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ZIPRASIDONE

This section is designed to inform professionals.

(For consumers, see Ziprasidone Fact Sheet)

Available as Zeldox.

  • It is used to treat schizophrenia.
  • It is also used to treat episodes of mania or mixed episodes in patients with bipolar disorder but is not yet approved by Pharmac for this use, in NZ.
  • Care is needed in people with known QT prolongation.
  • Care should be taken when initiating therapy to avoid initial high doses, rapid dose escalation, interrupted therapy and abrupt withdrawal.

USE IN PREGNANCY

Category C

  • Animal studies have shown an adverse effect.
  • There are no adequate and well-controlled studies in pregnant women. Women of child-bearing potential receiving Ziprasidone should therefore be advised to use an appropriate contraception.
  • As human experience is limited, administration of Ziprasidone is not recommended during pregnancy unless the expected benefit to the mother outweighs the potential risk to the fetus.
  • Vaux and Jones reported on a child who was pre-natally exposed to Ziprasidone and was born with malformations of face and the extremities. The baby was born to a 28-year-old woman with schizophrenia who was treated with Ziprasidone during her pregnancy. The dose and duration of Ziprasidone treatment were not reported. There were no complications during her pregnancy and the mother denied using any other medications or illicit substances. The child was born by spontaneous vaginal delivery and was small for gestational age (34 weeks). The authors suggested that the malformations seen could have been caused by pharmacologically induced effects of Ziprasidone on the foetal heart that led to bradycardia in the embryo and subsequent episodes of hypoxia and reoxygenation injury.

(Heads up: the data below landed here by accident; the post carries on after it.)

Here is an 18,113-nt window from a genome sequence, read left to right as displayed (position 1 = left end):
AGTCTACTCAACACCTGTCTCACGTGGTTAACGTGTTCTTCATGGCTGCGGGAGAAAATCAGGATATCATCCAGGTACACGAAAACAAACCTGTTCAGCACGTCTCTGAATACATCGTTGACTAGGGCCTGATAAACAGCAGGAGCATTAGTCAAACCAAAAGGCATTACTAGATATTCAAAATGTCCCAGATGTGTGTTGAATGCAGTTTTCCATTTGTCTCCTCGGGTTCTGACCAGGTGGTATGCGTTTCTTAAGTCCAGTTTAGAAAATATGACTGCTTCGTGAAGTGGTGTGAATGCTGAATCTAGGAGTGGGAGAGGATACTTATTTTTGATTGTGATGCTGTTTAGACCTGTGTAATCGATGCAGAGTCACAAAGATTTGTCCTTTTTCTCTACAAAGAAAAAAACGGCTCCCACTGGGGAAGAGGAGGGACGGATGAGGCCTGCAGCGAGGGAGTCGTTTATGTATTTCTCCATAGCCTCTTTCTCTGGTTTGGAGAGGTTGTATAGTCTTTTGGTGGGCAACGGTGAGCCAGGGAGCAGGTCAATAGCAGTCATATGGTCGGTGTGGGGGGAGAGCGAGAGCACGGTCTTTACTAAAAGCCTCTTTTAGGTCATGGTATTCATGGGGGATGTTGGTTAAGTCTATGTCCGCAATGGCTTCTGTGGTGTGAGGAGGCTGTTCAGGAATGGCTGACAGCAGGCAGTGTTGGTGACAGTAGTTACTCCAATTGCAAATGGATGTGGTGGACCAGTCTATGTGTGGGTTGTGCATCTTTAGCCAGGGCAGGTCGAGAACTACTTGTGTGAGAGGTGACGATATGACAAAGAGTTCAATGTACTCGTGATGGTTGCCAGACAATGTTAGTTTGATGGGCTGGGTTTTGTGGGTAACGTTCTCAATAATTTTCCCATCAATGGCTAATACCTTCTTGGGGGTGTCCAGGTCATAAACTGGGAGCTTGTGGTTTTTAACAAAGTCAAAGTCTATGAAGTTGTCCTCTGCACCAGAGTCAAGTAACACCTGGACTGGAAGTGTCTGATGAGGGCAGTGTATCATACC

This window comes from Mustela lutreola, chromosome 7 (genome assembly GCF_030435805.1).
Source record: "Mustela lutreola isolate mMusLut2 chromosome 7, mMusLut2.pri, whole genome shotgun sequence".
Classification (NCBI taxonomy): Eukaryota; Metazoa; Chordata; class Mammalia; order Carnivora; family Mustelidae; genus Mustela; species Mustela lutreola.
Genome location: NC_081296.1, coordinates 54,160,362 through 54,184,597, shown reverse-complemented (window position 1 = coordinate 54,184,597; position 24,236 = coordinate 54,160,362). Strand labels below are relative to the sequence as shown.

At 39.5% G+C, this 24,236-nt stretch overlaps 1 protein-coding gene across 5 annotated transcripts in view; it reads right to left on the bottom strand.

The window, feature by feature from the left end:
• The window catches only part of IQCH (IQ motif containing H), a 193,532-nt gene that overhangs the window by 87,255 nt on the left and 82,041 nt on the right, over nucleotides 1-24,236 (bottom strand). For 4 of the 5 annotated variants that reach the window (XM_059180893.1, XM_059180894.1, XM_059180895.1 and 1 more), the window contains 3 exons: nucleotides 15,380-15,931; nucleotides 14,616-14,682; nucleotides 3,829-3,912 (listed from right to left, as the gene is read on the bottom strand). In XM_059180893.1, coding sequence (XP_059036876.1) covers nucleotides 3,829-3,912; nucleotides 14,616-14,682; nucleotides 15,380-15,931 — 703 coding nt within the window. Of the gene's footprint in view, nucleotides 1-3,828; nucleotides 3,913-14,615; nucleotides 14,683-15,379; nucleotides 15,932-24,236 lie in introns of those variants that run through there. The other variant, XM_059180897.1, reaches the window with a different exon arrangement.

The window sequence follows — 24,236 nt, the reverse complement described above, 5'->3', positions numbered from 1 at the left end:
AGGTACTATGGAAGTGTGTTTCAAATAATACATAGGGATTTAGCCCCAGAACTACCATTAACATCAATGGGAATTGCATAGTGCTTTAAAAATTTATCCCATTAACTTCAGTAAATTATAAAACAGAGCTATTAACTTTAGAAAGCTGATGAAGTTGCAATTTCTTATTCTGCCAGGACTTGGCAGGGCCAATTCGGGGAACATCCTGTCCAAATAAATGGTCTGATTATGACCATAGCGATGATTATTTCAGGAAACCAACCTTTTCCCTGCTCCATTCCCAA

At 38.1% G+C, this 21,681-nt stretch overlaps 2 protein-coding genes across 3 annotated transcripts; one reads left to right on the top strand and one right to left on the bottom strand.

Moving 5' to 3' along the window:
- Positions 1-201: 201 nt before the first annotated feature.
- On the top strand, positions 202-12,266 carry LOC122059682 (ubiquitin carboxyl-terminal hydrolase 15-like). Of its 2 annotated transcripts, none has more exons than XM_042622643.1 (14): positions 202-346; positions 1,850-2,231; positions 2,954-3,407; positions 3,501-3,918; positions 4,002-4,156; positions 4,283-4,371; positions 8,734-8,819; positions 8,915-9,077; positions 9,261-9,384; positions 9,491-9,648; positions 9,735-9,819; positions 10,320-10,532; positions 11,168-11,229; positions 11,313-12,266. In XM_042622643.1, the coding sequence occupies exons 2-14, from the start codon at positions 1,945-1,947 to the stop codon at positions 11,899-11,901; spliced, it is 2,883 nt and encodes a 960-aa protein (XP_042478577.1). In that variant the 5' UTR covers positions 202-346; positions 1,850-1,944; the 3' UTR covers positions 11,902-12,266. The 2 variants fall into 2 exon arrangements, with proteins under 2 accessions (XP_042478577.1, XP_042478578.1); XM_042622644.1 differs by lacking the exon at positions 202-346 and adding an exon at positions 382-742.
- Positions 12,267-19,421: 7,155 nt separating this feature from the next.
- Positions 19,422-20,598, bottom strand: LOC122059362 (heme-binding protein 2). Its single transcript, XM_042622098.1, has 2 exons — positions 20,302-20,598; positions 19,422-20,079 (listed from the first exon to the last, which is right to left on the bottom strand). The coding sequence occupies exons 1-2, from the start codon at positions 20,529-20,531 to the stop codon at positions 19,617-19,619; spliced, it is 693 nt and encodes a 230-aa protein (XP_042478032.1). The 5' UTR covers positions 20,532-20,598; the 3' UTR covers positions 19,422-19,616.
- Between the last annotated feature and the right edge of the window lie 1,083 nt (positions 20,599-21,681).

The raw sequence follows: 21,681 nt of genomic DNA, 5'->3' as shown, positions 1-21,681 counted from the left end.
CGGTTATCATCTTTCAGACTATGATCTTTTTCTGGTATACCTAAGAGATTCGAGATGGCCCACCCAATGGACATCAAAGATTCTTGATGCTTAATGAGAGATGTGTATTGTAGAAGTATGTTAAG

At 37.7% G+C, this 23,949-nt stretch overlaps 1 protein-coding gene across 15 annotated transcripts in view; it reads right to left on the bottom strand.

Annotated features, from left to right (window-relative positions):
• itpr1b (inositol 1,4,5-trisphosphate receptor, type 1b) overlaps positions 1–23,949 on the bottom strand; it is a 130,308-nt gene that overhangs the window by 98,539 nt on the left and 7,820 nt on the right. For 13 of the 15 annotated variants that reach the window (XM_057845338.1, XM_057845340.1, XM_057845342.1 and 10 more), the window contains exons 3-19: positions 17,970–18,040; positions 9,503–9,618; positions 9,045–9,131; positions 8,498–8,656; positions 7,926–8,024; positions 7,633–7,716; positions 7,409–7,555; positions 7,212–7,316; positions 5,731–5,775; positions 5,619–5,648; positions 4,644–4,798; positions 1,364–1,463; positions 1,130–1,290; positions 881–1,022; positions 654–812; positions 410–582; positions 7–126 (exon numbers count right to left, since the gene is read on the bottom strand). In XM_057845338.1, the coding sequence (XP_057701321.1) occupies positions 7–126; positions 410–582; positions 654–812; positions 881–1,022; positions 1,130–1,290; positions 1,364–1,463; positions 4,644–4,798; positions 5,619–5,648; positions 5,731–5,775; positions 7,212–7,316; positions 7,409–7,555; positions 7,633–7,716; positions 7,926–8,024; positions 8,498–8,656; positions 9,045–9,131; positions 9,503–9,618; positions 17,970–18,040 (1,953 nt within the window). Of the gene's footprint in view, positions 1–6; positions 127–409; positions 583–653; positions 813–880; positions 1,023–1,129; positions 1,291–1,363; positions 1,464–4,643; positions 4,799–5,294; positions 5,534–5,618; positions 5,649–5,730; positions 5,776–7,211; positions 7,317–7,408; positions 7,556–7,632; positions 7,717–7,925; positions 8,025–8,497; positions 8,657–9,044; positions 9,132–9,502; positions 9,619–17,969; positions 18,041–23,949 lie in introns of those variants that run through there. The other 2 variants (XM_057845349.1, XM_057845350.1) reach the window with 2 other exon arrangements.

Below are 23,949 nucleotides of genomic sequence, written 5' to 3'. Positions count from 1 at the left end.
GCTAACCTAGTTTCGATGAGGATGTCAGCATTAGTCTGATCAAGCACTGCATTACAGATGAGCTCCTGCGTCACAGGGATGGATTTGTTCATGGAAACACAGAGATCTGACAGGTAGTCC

USE IN LACTATION

Category L3/L4

  • No data are available on its transfer into human milk.(10)
  • There are no controlled studies in breastfeeding women; however, the risk of untoward effects to a breastfed infant is possible.
  • Drugs should begiven only if the potential benefit justifies the potential risk to the infant.
  • Patients should be advised not to breastfeed an infant while receiving Ziprasidone.
  • A computerized search of the medical literature has not identified references that specifically discuss the use of Ziprasidone during pregnancy or in nursing mothers.

References

1. Medsafe: Information for the Health Professional.

2. Medline Plus: Trusted Health information for you.

3. Pfizer Australia: Medical Information provided by Medical affairs.

4. Ziprasidone: Drug information provided by Micromedex; MayoClinic.com December, 2007.

5. Davis R, Markham A: Ziprasidone. CNS Drugs 1997; 8:153- 157

6. Schmidt AW, Lebel LA, Howard HR Jr, Zorn SH: Ziprasidone: A novel antipsychotic agent with a unique human receptor binding profile. Eur J Pharmacol 2001; 425: 197-201.

7. Salvatore Gentile (2004): Clinical utilization of Atypical Antipsychotics in Pregnancy and Lactation. The Annals of pharmacotherapy: vol. 38, No. 7 pp. 1265-1271.

8. Deborah Yaeger, M.D., Healey G. Smith, M.D., Lori L. Altshuler, M.D.: Atypical Antipsychotics in the treatment of Schizophrenia during pregnancy and the postpartum. Am J Psychiatry 163:12, December 2006.

9. Vaux KK, Jones KL: Ziprasidone embyopathy: are the defects caused by pharmacologically induced fetal arrhythmias. J Invest Med 2005, 53(suppl 1): S137.

10. Thomas W. Hale (2004). Eleventh Edition. Medication and Mothersí Milk.

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